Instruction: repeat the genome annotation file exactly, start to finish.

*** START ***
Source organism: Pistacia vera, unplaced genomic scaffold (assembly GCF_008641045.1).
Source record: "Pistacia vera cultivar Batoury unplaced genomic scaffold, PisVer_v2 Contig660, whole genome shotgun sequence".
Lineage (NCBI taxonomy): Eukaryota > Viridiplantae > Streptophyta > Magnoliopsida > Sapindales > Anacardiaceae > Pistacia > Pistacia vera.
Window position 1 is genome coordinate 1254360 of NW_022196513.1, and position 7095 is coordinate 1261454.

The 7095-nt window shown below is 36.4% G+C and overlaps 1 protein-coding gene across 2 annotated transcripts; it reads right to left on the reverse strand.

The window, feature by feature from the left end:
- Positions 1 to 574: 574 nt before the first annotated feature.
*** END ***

Source organism: Pistacia vera, unplaced genomic scaffold (assembly GCF_008641045.1).
Source record: "Pistacia vera cultivar Batoury unplaced genomic scaffold, PisVer_v2 Contig660, whole genome shotgun sequence".
Lineage (NCBI taxonomy): Eukaryota > Viridiplantae > Streptophyta > Magnoliopsida > Sapindales > Anacardiaceae > Pistacia > Pistacia vera.
Window position 1 is genome coordinate 1254360 of NW_022196513.1, and position 7095 is coordinate 1261454.

The 7095-nt window shown below is 36.4% G+C and overlaps 1 protein-coding gene across 2 annotated transcripts; it reads right to left on the reverse strand.

The window, feature by feature from the left end:
- Positions 1 to 574: 574 nt before the first annotated feature.